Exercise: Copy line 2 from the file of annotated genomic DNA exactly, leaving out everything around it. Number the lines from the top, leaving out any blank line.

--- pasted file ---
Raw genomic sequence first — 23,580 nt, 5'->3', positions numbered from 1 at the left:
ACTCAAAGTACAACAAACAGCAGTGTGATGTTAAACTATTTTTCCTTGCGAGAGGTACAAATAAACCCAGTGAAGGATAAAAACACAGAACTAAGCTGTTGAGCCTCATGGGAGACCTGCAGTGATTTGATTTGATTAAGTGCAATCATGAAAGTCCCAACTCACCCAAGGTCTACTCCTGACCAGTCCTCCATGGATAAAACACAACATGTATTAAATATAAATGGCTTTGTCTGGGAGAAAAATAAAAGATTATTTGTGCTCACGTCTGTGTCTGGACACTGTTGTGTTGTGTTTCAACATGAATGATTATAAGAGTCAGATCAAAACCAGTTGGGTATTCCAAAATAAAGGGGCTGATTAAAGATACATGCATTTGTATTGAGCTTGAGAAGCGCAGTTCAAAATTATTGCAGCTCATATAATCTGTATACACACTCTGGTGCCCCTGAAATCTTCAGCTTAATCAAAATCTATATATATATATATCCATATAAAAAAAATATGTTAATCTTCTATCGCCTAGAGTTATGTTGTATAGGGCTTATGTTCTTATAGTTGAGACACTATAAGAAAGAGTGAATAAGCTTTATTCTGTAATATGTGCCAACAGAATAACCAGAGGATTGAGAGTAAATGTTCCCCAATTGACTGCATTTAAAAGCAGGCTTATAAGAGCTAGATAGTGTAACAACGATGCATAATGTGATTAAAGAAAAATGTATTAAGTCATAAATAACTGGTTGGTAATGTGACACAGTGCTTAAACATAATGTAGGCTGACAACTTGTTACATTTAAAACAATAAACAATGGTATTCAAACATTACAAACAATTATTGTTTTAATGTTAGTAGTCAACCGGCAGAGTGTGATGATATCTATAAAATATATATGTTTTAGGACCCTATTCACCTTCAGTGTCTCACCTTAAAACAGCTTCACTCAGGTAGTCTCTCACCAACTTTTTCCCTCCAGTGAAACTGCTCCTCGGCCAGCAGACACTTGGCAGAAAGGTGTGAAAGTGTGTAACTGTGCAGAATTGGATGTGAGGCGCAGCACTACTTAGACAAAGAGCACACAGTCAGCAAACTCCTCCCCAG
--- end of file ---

ACTCAAAGTACAACAAACAGCAGTGTGATGTTAAACTATTTTTCCTTGCGAGAGGTACAAATAAACCCAGTGAAGGATAAAAACACAGAACTAAGCTGTTGAGCCTCATGGGAGACCTGCAGTGATTTGATTTGATTAAGTGCAATCATGAAAGTCCCAACTCACCCAAGGTCTACTCCTGACCAGTCCTCCATGGATAAAACACAACATGTATTAAATATAAATGGCTTTGTCTGGGAGAAAAATAAAAGATTATTTGTGCTCACGTCTGTGTCTGGACACTGTTGTGTTGTGTTTCAACATGAATGATTATAAGAGTCAGATCAAAACCAGTTGGGTATTCCAAAATAAAGGGGCTGATTAAAGATACATGCATTTGTATTGAGCTTGAGAAGCGCAGTTCAAAATTATTGCAGCTCATATAATCTGTATACACACTCTGGTGCCCCTGAAATCTTCAGCTTAATCAAAATCTATATATATATATATCCATATAAAAAAAATATGTTAATCTTCTATCGCCTAGAGTTATGTTGTATAGGGCTTATGTTCTTATAGTTGAGACACTATAAGAAAGAGTGAATAAGCTTTATTCTGTAATATGTGCCAACAGAATAACCAGAGGATTGAGAGTAAATGTTCCCCAATTGACTGCATTTAAAAGCAGGCTTATAAGAGCTAGATAGTGTAACAACGATGCATAATGTGATTAAAGAAAAATGTATTAAGTCATAAATAACTGGTTGGTAATGTGACACAGTGCTTAAACATAATGTAGGCTGACAACTTGTTACATTTAAAACAATAAACAATGGTATTCAAACATTACAAACAATTATTGTTTTAATGTTAGTAGTCAACCGGCAGAGTGTGATGATATCTATAAAATATATATGTTTTAGGACCCTATTCACCTTCAGTGTCTCACCTTAAAACAGCTTCACTCAGGTAGTCTCTCACCAACTTTTTCCCTCCAGTGAAACTGCTCCTCGGCCAGCAGACACTTGGCAGAAAGGTGTGAAAGTGTGTAACTGTGCAGAATTGGATGTGAGGCGCAGCACTACTTAGACAAAGAGCACACAGTCAGCAAACTCCTCCCCAG